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Nelsan Ellis

'Get on Up' reaches for high concept instead of getting down

'Get on Up' reaches for high concept instead of getting down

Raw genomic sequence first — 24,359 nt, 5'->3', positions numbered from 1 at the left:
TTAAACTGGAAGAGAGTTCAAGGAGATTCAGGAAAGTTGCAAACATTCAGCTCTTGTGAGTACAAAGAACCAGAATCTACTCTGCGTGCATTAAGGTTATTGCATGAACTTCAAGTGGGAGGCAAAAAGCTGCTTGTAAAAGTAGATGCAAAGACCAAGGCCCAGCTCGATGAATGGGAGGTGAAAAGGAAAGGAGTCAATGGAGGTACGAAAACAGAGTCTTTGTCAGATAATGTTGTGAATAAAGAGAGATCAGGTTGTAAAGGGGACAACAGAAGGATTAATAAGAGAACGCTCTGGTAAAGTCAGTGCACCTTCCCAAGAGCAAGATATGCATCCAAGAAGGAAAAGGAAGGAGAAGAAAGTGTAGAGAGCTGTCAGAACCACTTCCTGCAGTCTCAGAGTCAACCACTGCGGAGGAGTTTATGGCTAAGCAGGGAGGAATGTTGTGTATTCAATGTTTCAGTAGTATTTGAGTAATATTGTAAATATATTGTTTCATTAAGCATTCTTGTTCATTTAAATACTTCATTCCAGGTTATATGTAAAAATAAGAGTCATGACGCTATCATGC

At 2 hours and 18 minutes, the James Brown biopic "Get On Up" runs exactly two hours longer than the knockout YouTube clip of the real Mr. Dynamite performing up a storm in 1964's "The T.A.M.I. Show." It is not time well spent. Despite the linked advantages of generous helpings of the man's high octane music and a star performance by Chadwick Boseman that's little short of heroic, "Get on Up" is more frustrating than fulfilling, a disjointed film that suffers from having a more ambitious plan than it's got the ability to execute. It's not at all obvious, actually, that the too-cool-for-school high-concept script by the British...

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